How Preventable Is Sepsis-Associated Death in Hospitalized Adults?

Sepsis, bacteria in blood
Sepsis, bacteria in blood
While sepsis was the most common immediate cause of death at 6 US academic and community hospitals, most patients had severe chronic comorbidities.

According to a study published in JAMA Network Open, although sepsis was the most common immediate cause of death at 6 US academic and community hospitals, most patients had severe chronic comorbidities, making sepsis-associated deaths unpreventable through better hospital-based care.1

Per Sepsis-3 criteria, sepsis was defined as infection with a concurrent rise in Sequential Organ Failure Assessment Score by 2 or more points from the pre-infection baseline. Researchers also identified suboptimal aspects of sepsis care such as delay in initiating antibiotics, source control, or inappropriate initial antibiotic therapy. The preventability of each sepsis-associated death was rated on a 6-point Likert scale.

Data for 568 patients were included in this retrospective medical review; 395 of these patients died in the hospital, and 173 were discharged to hospice. The mean age was 70.5 years (standard deviation, 16.1 years), and 289 were men.

Sepsis was present in 300 terminal hospitalizations (52.8%; 95% CI, 48.6%-57.0%) and was the immediate cause of death in 198 patients (34.9%; 95% CI, 30.9%-38.9%). Moreover, 40.3% patients who died of sepsis had a hospice-qualifying condition on admission (95% CI, 34.7%-46.1%), illustrating the prominent role of chronic illness as a risk factor for sepsis.

After sepsis, the most common immediate causes of death were progressive cancer (16.2%) and heart failure (6.9%).

The most common underlying causes of death in patients with sepsis were solid cancer (21.0%), chronic heart disease (15.3%), hematologic cancer (10.3%), dementia (9.7%), and chronic lung disease (9.0%).

Of the 300 sepsis-associated deaths, there were 68 (22.7%) cases with suboptimal care. The most common problems were delay in antibiotics (48.5%), delay in source control (27.9%), and inappropriate initial antibiotic therapy (23.5%).

Based on the Likert scale rating, 264 of the 300 deaths from sepsis were considered unpreventable. Thirty deaths were rated as potentially preventable (11 were judged definitely or moderately likely preventable and 25 were considered possibly preventable).

Interrater reliability of the preventability of sepsis-associated deaths, however, was modest. The Krippendorff α values for classifying sepsis as a cause of death were 0.60 at site 1, 0.66 at site 2, and 0.53 at site 3.2 “In a book written by Krippendorff describing interpretation of Krippendorff α, he suggested that a minimum Krippendorff α of 0.67 was required for even tentative conclusions, a level none of the sites in this study achieved,” noted Laura Evans, MD, from the Division of Pulmonary, Critical Care and Sleep Medicine at New York University School of Medicine in New York City, in a commentary.2 Thus, the results reported about preventability should be interpreted with caution.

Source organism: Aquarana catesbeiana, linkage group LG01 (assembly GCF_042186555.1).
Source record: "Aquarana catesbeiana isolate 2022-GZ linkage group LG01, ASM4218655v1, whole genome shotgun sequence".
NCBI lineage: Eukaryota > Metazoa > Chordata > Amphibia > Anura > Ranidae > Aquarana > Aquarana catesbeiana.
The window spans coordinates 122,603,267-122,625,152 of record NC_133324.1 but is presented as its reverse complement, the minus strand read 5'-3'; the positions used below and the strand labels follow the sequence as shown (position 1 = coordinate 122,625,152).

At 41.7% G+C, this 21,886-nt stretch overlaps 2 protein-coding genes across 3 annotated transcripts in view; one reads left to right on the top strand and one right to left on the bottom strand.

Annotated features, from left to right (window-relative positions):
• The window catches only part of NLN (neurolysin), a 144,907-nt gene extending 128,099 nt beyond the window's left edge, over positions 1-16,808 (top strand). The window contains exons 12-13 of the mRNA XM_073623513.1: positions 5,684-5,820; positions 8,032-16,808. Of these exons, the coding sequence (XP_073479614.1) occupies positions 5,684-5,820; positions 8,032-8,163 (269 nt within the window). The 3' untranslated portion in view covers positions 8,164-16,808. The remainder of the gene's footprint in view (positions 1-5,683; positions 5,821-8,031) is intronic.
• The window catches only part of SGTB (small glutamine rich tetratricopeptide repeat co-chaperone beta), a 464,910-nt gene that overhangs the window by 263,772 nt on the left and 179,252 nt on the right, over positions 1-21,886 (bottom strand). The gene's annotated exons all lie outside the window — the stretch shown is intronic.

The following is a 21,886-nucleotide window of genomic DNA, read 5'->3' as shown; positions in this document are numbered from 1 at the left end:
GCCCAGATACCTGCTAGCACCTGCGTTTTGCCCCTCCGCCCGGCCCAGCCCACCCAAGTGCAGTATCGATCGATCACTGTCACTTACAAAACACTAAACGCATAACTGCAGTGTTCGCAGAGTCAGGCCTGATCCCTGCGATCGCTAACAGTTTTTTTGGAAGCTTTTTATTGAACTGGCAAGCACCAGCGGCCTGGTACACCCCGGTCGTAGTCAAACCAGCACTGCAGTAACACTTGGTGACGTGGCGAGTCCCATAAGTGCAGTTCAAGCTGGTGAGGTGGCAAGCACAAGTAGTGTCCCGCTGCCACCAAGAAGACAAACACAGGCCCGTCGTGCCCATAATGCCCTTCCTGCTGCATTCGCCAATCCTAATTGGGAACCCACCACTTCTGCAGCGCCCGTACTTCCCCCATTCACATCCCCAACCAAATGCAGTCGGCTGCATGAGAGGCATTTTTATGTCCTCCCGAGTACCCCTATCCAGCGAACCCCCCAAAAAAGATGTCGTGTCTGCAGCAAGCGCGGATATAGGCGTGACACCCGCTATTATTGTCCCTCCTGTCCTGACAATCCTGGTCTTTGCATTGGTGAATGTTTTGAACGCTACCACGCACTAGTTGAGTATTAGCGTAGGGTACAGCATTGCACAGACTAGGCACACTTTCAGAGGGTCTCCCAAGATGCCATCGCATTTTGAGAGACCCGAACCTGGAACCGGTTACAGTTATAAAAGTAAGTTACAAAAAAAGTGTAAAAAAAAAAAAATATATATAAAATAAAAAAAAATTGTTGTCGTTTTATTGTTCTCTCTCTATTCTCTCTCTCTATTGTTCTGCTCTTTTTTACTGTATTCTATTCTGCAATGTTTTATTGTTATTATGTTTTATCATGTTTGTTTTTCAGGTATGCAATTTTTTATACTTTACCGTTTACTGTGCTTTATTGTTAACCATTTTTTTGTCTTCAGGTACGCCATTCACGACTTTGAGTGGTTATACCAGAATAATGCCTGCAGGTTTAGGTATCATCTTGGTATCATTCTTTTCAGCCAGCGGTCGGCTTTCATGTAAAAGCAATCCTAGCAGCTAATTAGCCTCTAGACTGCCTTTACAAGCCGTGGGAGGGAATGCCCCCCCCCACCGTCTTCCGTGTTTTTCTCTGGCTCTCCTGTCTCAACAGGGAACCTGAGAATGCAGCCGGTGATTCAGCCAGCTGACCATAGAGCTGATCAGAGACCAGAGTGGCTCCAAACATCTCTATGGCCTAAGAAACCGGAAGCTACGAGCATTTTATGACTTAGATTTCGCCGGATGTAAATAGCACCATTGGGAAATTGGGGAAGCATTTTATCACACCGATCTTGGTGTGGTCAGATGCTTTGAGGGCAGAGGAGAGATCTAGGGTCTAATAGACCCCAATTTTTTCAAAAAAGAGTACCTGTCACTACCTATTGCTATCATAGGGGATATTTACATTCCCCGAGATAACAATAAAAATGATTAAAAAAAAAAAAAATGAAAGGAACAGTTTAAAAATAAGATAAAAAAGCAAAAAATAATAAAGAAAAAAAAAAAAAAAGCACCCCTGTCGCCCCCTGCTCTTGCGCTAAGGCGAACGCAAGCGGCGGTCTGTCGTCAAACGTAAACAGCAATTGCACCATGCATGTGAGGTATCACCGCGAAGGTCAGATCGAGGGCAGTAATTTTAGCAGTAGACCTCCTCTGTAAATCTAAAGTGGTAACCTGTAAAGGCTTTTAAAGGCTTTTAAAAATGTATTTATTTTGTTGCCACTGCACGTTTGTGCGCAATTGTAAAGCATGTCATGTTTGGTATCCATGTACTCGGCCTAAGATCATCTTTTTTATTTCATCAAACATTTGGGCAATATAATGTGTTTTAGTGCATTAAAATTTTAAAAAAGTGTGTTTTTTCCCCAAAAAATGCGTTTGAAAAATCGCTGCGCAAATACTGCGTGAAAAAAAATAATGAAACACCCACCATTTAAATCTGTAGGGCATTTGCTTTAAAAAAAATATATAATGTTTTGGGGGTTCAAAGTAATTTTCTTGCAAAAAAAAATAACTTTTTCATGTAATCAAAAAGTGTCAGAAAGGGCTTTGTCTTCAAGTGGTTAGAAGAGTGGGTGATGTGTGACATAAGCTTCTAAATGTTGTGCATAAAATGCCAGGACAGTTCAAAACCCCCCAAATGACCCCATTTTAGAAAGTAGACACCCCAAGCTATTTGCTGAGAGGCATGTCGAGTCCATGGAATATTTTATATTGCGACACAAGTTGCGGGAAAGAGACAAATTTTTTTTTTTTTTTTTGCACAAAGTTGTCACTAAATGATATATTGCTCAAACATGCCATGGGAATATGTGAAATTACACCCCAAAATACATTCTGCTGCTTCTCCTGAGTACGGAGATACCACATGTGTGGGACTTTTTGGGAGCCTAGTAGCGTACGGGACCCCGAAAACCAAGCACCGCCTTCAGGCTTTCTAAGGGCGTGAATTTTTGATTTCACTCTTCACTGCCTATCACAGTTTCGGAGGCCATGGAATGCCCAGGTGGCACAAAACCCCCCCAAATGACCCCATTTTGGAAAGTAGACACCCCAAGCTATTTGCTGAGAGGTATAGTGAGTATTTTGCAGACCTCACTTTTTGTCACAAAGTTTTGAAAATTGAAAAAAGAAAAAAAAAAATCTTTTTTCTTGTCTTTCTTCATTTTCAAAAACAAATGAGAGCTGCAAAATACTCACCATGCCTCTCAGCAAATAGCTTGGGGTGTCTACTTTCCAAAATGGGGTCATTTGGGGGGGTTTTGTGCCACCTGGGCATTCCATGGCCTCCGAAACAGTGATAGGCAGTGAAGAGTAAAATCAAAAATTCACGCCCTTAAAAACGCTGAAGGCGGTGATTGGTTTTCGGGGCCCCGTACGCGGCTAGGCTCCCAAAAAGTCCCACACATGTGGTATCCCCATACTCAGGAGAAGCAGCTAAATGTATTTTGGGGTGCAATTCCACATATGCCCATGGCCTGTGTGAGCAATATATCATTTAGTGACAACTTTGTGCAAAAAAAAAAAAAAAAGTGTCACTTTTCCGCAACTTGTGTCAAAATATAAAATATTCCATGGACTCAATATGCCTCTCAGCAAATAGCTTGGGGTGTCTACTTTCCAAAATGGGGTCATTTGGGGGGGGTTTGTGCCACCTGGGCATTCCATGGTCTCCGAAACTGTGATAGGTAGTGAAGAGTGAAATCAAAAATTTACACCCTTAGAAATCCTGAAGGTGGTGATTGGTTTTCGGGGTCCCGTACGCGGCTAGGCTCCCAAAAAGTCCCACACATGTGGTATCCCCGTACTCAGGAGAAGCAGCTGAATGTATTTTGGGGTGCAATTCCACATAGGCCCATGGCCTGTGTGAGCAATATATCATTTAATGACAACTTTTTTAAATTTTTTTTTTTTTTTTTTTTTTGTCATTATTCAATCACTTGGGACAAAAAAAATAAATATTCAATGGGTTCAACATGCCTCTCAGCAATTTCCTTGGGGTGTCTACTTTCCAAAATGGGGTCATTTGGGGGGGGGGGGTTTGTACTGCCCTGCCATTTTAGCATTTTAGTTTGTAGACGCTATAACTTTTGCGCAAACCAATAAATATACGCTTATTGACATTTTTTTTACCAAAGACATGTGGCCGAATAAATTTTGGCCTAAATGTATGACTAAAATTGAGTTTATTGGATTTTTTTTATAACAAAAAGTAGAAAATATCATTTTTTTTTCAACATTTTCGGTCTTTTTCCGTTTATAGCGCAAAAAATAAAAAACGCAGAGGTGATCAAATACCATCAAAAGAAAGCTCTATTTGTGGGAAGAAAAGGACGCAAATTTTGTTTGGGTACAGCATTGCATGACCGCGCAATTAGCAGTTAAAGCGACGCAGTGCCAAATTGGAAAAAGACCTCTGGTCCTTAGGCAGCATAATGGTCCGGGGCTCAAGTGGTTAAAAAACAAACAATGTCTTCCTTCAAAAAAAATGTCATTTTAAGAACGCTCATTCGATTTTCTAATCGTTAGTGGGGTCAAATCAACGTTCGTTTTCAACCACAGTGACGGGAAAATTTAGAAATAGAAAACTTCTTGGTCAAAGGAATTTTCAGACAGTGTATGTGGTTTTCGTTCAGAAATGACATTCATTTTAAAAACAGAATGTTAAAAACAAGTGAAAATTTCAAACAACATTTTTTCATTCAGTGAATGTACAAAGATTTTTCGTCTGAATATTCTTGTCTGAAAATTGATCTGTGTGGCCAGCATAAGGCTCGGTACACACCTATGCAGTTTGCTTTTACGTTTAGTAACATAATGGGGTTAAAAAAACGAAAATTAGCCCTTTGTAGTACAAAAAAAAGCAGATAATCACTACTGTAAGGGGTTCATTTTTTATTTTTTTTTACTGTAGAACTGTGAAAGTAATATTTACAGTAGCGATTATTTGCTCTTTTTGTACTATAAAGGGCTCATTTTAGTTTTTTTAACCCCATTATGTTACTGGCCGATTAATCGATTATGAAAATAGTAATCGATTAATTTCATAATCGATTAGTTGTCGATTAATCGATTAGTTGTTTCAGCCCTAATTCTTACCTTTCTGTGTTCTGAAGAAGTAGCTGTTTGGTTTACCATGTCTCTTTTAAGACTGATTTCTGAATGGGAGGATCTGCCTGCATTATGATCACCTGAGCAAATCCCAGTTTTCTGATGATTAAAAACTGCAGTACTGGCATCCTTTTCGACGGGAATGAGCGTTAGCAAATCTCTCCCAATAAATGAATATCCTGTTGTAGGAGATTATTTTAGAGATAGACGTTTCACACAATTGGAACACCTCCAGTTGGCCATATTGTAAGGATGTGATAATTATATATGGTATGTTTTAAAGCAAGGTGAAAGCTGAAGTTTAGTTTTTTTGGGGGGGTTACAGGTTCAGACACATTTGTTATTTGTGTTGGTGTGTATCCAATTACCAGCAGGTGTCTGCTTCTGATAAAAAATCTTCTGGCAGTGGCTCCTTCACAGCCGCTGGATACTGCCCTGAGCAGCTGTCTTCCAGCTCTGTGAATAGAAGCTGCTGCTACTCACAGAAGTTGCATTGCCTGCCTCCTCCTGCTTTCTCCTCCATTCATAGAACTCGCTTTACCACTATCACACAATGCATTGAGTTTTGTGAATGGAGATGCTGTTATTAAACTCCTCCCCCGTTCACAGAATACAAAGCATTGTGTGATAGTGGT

Further, Dr Evans said that the lower rate of suboptimal care (22.7%) in this study “suggests that sepsis care in hospitals included in this study may have been substantially better than that in many other hospitals, with correspondingly fewer opportunities for improvement and fewer sepsis-associated deaths deemed to be preventable through better hospital care.” In other words, more deaths from sepsis may be preventable in hospitals that have greater gaps in sepsis care.

Nonetheless, Dr Evans noted that with the current available tools for identifying and managing sepsis, some sepsis-associated deaths are not preventable. “This study does not change the established priority for early identification and management of patients with sepsis,” stated Dr Evans. It points to the “need for improved rapid diagnostics that can be used to trigger time-sensitive interventions that can be applied across different resource settings…to reduce sepsis-associated deaths to their lowest possible levels.”

Disclosures: Chanu Rhee, MD, MPH, has received royalties and personal fees from UpToDate. David K. Warren, MD, MPH, has received funding from a vaccine study from Pfizer and personal fees from Centene Corp, Carefusion/BD, Pursuit Vascular Inc., and PDI Inc. Michael Klompas, MD, MPH, has received personal fees from UpToDate.


1. Rhee C, Jones TM, Hamad Y, et al; Centers for Disease Control and Prevention (CDC) Prevention Epicenters Program. Prevalence, underlying causes, and preventability of sepsis-associated mortality in US acute care hospitals. JAMA Netw Open. 2019;2(2):e187571.

2. Evans L. A closer look at sepsis-associated mortality. JAMA Netw Open. 2019;2(2):e187565.

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This article originally appeared on Infectious Disease Advisor